One of our core values here at Pine Island Cranberry is protecting the environment: caring for the place where we live, work, and grow. The entire property is located within the boundaries of the New Jersey Pinelands, a region covered with pitch pines, Atlantic white cedars, oaks, and maples. Fire is a major contributor to the ecology of the Pinelands region, and most native plants are fire-resistant. Controlled burning maintains the vegetative balance of the area and reduces the risk of wild fires, maintaining critical habitats for rare plant species.
In order to assess our maintenance plan, our CEO Bill Haines meets frequently with Ted Gordon, a research specialist with more than 35 years experience in botanical studies, including contributions to major plant studies of endangered species in the Pinelands. A former Pinelands Commissioner, Ted primarily conducts rare species surveys and research, monitors habitats, and designs management plans for the conservation and enhancement of rare plants, and we are very fortunate to have access to his knowledge and experience.
The first site Ted visited was a roadside area that Pine Island has not mowed (upon recommendation) in order to protect a stand of fringed white orchids. “It really seems to have helped,” he says. “I have never seen so many in one place as I have this year. Delaying mowing seems to have really made an impact.”
Ted comes out to visit the Sim Place property every year since we started the renovations. “There is a significant patch that has been visited by botanists from all over the world for nearly a century,” he says. “I’ve seen hundreds of species in there. Letting it go probably helped for a bit, but not doing anything at all encourages grasses to overwhelm flowering plants. At this point, you probably need to try mowing, at least a little, and see what the reaction is. Last year was the first time it’s been done in a long time, and I’d like to see some of this try to come back.” In previous years, there had been enough foot traffic to help keep the grasses at bay, but with no activity at all they really took over. “Many rare species are still here,” Ted says. “It’s definitely worth the effort to try and bring them back.”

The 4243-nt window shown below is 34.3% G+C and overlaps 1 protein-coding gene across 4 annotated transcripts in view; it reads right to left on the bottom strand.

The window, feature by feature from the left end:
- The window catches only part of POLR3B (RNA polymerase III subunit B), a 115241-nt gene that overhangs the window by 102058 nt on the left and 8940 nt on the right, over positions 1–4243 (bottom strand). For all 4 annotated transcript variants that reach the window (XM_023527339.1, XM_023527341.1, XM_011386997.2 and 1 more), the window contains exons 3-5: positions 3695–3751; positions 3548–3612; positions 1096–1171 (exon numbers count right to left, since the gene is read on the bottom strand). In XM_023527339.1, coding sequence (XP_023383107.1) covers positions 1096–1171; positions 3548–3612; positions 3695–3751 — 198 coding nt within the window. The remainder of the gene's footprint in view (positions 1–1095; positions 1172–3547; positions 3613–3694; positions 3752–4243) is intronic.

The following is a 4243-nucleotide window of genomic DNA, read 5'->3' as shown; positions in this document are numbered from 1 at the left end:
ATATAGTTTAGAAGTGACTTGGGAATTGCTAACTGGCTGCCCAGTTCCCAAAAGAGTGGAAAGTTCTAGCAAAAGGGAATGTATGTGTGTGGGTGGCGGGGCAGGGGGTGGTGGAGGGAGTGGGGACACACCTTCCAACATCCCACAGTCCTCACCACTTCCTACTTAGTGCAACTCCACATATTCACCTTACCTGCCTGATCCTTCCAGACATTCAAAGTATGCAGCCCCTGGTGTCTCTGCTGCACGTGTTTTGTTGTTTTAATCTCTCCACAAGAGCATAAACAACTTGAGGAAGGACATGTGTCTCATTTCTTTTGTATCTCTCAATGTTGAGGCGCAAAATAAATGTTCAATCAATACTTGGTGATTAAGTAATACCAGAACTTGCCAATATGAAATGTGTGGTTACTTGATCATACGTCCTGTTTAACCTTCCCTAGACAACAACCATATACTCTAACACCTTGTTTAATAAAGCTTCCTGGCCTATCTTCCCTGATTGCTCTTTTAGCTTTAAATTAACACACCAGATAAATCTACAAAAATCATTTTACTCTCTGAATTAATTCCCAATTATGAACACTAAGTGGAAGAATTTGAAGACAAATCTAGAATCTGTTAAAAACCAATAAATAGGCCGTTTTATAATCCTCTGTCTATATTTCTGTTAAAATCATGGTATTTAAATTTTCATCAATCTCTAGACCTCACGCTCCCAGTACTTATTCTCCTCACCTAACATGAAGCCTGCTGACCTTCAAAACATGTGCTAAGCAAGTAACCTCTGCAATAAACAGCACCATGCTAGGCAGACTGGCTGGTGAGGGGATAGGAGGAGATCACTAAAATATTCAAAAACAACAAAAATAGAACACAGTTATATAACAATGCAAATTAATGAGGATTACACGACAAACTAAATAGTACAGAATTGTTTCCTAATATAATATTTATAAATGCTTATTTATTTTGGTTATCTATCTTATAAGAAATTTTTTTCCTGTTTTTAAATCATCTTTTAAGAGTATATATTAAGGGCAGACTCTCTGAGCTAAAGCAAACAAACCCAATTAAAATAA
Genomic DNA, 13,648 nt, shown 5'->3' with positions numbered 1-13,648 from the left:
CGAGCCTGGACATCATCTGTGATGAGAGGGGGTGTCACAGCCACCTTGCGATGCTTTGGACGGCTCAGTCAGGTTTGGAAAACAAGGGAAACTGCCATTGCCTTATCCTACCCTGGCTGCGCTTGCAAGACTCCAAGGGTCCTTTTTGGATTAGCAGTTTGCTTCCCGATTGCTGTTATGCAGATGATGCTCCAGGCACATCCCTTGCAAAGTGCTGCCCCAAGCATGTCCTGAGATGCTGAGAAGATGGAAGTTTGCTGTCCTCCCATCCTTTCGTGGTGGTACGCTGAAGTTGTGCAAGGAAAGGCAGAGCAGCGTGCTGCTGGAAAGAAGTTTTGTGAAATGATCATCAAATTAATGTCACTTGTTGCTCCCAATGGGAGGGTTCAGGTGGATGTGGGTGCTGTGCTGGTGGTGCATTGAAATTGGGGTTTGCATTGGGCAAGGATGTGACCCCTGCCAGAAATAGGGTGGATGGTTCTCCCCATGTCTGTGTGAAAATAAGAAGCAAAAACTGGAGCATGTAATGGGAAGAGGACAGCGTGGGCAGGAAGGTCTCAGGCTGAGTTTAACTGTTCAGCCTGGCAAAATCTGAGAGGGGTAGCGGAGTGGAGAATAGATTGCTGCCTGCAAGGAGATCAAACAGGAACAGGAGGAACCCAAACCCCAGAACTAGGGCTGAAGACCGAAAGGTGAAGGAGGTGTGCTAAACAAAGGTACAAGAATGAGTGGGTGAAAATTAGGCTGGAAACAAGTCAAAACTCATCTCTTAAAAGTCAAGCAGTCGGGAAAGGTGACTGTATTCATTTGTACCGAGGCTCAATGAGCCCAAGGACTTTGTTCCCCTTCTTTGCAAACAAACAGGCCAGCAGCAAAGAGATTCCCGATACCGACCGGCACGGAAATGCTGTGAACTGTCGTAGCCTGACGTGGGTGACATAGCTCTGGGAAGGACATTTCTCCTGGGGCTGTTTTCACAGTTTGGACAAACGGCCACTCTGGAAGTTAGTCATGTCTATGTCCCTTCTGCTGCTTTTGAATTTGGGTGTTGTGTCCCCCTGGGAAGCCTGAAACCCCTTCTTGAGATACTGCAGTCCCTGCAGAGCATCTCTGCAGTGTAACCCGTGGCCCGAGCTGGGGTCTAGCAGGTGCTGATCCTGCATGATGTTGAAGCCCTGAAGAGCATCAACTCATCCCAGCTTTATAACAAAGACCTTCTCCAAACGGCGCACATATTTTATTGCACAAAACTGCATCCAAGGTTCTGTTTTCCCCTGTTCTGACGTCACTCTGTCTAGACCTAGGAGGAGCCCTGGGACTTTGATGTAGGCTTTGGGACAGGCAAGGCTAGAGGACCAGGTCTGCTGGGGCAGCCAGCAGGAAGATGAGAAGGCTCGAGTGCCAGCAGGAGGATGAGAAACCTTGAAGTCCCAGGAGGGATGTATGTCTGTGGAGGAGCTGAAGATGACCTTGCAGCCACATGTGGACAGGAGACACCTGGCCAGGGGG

“Pine Island has always been good about working with others on conservancy and trying to maintain balance,” Ted says. He’s been around the cranberry industry since his twenties, and has worked closely with most of the area growers, who all grant him access to study the wildlife on their property. As a botanist, he is finding all kinds of plants growing near cultivated beds, more so than he’s finding anywhere else. “Cranberry properties have the most diversity thanks to common practices, like burning and mowing. What would Burlington County look like now without the cranberry growers? The pines would be gone. Cranberry growers aren’t the bad guys. We wouldn’t have this. There would be houses out here. I’d hate to think of this place without cranberries. All you have to do is go to other counties and you’ll see.”